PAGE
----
We have too a New Testament example of such a sin in the history of Ananias and Sapphira in Acts 5:1-11. They sinned unto death in that they voluntarily professed a devotedness they did not intend, the circumstances in which they did it making it the more serious. In the church at that time, the sovereignty of the Lord Jesus was being very livingly expressed and demonstrated, and hence their deception, which secretly contradicted that sovereignty, was a very grave matter. When divine realities are before us and we understand them, we become responsible for our actions in relation to them in a way that was not so before they had yet made a claim upon us. It is the circumstances that make the sin more serious.
In type Moses represents a brother, and we conclude that Ananias and Sapphira were certainly in that category too. Paul, writing to the believing Corinthians, speaks of some sinning unto death by partaking of the Lord’s table (which is a testimony to our unity in the one body) while at the same time contradicting its testimony by their wilful disagreement with one another. “For this cause many among you are weak and sickly, and not a few sleep” (1 Cor. 11:30). In that epistle the word ‘to sleep’ is consistently used with the meaning of ‘to die’ and dearly has that meaning here. Of course we know that not every time a believer sins or disobeys the Lord or knowingly partakes of His table unworthily, does the Lord judge in such a summary way that he in fact literally dies. Nevertheless, the scriptures here do suggest that our life on earth may be brought to an untimely end, and may fall short of the Lord’s intention for it, because of sin. The apostle’s injunction not to pray for a brother who is sinning unto death, is not intended to encourage us to analyse one another’s sins. Rather is it given us as an explanation if we do not save a brother by our prayers.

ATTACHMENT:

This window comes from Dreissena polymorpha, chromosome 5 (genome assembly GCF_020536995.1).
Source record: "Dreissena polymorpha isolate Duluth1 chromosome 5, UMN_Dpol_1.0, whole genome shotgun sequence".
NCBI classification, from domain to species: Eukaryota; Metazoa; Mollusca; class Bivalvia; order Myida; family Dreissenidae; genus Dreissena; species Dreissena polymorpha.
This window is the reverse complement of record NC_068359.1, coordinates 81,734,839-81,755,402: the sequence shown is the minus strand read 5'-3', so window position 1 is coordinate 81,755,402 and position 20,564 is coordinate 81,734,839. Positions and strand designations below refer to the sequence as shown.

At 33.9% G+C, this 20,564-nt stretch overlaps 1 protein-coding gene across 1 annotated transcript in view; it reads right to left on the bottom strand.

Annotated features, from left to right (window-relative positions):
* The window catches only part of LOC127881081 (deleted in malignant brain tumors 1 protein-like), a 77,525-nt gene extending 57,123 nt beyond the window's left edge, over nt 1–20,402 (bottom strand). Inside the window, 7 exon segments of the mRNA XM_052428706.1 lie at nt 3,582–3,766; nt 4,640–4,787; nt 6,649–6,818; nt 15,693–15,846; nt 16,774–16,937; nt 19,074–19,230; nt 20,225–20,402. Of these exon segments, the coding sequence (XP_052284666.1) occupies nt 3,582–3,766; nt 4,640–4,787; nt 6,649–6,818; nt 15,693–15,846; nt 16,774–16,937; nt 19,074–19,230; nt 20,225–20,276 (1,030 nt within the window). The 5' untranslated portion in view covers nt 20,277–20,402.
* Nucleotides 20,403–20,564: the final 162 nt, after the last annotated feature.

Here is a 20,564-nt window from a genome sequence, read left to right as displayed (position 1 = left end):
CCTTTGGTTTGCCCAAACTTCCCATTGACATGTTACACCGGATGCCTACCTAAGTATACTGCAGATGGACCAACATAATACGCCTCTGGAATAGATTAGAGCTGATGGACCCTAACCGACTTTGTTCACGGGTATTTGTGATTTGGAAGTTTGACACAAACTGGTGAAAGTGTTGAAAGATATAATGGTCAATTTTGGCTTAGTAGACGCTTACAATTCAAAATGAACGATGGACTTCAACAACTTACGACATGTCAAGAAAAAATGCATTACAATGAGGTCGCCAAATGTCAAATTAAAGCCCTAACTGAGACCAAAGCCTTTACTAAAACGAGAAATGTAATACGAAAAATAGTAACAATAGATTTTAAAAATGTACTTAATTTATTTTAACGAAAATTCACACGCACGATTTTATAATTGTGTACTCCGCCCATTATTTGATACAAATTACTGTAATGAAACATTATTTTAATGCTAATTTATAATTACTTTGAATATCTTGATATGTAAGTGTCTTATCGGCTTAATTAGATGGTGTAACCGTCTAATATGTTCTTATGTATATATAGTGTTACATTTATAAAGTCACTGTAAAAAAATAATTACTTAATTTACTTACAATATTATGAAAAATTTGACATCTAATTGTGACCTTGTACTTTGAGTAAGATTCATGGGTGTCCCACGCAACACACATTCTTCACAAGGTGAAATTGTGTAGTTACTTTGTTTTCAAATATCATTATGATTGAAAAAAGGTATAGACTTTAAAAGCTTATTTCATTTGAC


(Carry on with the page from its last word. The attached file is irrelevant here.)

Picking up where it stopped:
The Lord does not want us to have any controversy with Him when He does what He knows to be best and acts in a sovereign way. If He takes away physical life to prevent more serious consequences. He does not want believers to be disaffected or alienated thereby. It is good to notice that nothing of that kind arose in the church over the death of Ananias and Sapphira. On the contrary, we read that “believers were the more added to the Lord, multitudes both of men and women” (Acts 5:14).
The value of this passage in chapter five will become apparent to us only as we take up our responsibility as children of God to pray for one another. Only then shall we discover the meaning of the words, “God will give him life” (5:16).